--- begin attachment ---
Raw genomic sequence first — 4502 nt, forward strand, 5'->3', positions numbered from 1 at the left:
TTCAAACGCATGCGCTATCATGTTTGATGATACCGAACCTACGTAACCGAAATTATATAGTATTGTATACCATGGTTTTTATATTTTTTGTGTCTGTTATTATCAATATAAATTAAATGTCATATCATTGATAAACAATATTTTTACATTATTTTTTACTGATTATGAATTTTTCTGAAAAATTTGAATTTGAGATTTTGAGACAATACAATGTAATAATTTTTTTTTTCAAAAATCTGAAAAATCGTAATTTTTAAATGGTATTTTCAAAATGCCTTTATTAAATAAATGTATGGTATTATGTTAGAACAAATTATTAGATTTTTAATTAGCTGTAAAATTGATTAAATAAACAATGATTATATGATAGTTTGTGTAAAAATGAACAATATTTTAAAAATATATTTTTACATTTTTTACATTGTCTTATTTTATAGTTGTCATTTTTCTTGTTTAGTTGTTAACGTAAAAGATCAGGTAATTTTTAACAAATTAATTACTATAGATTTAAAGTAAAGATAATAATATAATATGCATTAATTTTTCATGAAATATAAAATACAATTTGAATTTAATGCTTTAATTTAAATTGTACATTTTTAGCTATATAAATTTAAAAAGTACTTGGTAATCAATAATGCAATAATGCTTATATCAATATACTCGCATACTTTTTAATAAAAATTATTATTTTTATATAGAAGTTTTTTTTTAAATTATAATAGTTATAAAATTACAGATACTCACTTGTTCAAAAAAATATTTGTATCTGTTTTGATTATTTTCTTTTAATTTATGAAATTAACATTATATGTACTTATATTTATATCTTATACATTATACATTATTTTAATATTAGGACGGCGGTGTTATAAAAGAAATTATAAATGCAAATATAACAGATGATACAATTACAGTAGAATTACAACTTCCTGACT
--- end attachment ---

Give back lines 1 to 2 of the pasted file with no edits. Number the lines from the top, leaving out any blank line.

Raw genomic sequence first — 4502 nt, forward strand, 5'->3', positions numbered from 1 at the left:
TTCAAACGCATGCGCTATCATGTTTGATGATACCGAACCTACGTAACCGAAATTATATAGTATTGTATACCATGGTTTTTATATTTTTTGTGTCTGTTATTATCAATATAAATTAAATGTCATATCATTGATAAACAATATTTTTACATTATTTTTTACTGATTATGAATTTTTCTGAAAAATTTGAATTTGAGATTTTGAGACAATACAATGTAATAATTTTTTTTTTCAAAAATCTGAAAAATCGTAATTTTTAAATGGTATTTTCAAAATGCCTTTATTAAATAAATGTATGGTATTATGTTAGAACAAATTATTAGATTTTTAATTAGCTGTAAAATTGATTAAATAAACAATGATTATATGATAGTTTGTGTAAAAATGAACAATATTTTAAAAATATATTTTTACATTTTTTACATTGTCTTATTTTATAGTTGTCATTTTTCTTGTTTAGTTGTTAACGTAAAAGATCAGGTAATTTTTAACAAATTAATTACTATAGATTTAAAGTAAAGATAATAATATAATATGCATTAATTTTTCATGAAATATAAAATACAATTTGAATTTAATGCTTTAATTTAAATTGTACATTTTTAGCTATATAAATTTAAAAAGTACTTGGTAATCAATAATGCAATAATGCTTATATCAATATACTCGCATACTTTTTAATAAAAATTATTATTTTTATATAGAAGTTTTTTTTTAAATTATAATAGTTATAAAATTACAGATACTCACTTGTTCAAAAAAATATTTGTATCTGTTTTGATTATTTTCTTTTAATTTATGAAATTAACATTATATGTACTTATATTTATATCTTATACATTATACATTATTTTAATATTAGGACGGCGGTGTTATAAAAGAAATTATAAATGCAAATATAACAGATGATACAATTACAGTAGAATTACAACTTCCTGACT